The thought of writing a love scene often has the power to make a writer moan, and not in a good way. I used to feel that way, but then I took my normal approach to writing problems and studied the heck out of them. I read many, many love scenes—oh how I sacrifice for my art! I also listened to every workshop I could get my hands on. In the end, I came to greatly respect the power of a love scene. Now I look forward to writing them.
After all that research, the most important thing I learned about love scenes is that, like any scene in your story, they should have a purpose, reveal something about the characters and their motivations or conflicts, and advance the story. Love scenes aren’t an excuse to take a break from the story. In the romance genre, this is especially true. Romance is all about emotion and what could be more emotionally revealing than a love scene?
Beyond that I have a few more tips to help you build emotional impact into your love scenes.
Subtle is sexy.
Often times it is the non-sexual intimacy leading up to the love scene that builds anticipation and tension and ultimately serves to heighten the impact of the main event. It may be something as simple as the heroine noticing the way the hero moves as he shrugs off his coat or the thrilling first contact of fingers brushing across the character’s wrist. Take an innocent physical contact and turn it into something secretly carnal and you’re sure to get your reader’s attention.
Love scenes are not about sex.
You can use physical intimacy to show a great deal about the characters, but always keep in mind that it is the characters’ emotional journey that must be the focus of the scene. Whatever character or plot problem you are exploring in the scene should be advanced or revealed along with the physical intimacy.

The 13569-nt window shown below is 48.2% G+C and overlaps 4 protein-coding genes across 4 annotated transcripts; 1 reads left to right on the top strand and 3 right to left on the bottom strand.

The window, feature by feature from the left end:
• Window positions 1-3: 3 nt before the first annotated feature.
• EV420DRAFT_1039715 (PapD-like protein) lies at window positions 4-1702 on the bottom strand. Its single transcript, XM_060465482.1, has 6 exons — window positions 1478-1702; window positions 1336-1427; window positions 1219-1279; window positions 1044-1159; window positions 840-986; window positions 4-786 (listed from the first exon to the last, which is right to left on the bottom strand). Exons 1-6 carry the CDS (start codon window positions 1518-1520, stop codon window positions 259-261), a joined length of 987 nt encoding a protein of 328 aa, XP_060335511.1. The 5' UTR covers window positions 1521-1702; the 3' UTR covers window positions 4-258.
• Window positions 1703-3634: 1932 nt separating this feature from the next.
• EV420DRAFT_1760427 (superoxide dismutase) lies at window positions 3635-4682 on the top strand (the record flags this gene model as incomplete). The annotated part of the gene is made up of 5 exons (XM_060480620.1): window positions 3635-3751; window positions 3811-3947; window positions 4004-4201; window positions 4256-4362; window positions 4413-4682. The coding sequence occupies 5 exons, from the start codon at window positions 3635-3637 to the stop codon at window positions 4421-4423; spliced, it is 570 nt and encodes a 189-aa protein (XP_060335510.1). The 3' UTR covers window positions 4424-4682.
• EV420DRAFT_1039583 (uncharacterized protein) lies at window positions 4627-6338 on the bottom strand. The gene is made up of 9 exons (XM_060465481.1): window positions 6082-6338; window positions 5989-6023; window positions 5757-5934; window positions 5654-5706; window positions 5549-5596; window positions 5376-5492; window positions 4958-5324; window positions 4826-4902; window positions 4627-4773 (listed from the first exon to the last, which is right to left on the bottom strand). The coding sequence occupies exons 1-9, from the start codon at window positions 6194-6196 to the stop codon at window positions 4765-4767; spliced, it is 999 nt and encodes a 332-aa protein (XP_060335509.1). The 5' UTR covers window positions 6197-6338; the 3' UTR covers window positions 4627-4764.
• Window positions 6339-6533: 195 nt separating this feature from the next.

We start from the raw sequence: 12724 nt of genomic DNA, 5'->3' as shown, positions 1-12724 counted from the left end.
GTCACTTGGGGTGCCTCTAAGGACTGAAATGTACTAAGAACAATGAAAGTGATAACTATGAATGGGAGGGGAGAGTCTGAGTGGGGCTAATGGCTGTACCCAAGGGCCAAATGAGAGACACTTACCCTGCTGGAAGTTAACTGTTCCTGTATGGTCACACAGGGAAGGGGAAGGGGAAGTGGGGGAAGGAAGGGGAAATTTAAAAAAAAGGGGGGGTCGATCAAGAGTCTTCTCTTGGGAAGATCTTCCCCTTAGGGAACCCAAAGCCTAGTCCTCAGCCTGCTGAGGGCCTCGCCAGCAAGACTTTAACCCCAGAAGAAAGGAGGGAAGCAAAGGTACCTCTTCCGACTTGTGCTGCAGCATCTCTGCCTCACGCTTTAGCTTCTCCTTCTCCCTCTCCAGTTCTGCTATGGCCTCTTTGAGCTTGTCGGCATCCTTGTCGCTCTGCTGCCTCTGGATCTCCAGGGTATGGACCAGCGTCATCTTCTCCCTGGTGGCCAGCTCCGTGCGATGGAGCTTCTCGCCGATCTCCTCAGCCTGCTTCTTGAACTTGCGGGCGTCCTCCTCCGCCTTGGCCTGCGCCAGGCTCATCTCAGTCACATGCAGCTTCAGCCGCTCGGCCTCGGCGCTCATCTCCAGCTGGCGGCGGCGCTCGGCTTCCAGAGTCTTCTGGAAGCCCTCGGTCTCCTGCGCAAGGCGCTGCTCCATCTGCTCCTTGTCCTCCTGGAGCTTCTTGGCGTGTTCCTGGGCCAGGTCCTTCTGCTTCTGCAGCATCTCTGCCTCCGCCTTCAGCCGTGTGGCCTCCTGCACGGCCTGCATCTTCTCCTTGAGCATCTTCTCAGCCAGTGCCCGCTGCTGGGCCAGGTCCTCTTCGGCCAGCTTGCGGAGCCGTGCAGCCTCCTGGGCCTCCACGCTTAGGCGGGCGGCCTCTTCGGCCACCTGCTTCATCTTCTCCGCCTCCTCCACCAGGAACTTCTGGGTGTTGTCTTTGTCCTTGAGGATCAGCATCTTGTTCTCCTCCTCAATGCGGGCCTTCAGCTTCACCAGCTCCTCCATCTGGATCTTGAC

Emotion trumps realism.
Love scenes are action scenes, but they should also include a blend of introspection and dialog and both of these should be focused on emotion. In reality, most lovers aren’t thinking or talking a great deal during love making, but reflecting that reality is far less important than delivering an emotional punch for your reader. Your characters don’t need to profess their love in dialog, but it can be revealed in how they talk to each other and even by what they don’t say. What they are thinking should be even more revealing.
It is all about the characters.
The love scenes from one story shouldn’t work in any other story. Because the characters are unique, complex beings their love scenes will also be unique. Below, I’ve excerpted brief moments from two very different stories. I think these two excerpts reveal a great deal about the differences between these heroes.
In my contemporary romance, Ladybugs and Fireflies, the hero is deep and brooding. He is troubled by his feelings for the heroine and he is just coming to realize that he longs for a lasting connection.
Taylor tried again to move, but her fingers still gripped him tightly.
“Stay,” she whispered. “Sleep here tonight.”
His already aroused body hardened in an instant. “I’m not a saint, Callie. If I stay, we won’t be sleeping for a good long while.”
“Stay,” she urged again.
Lust, hot and strong, scorched through him. He looked down into her face and saw a hint of desire there. It was enough to rip away any thoughts of going back to the futon in his office.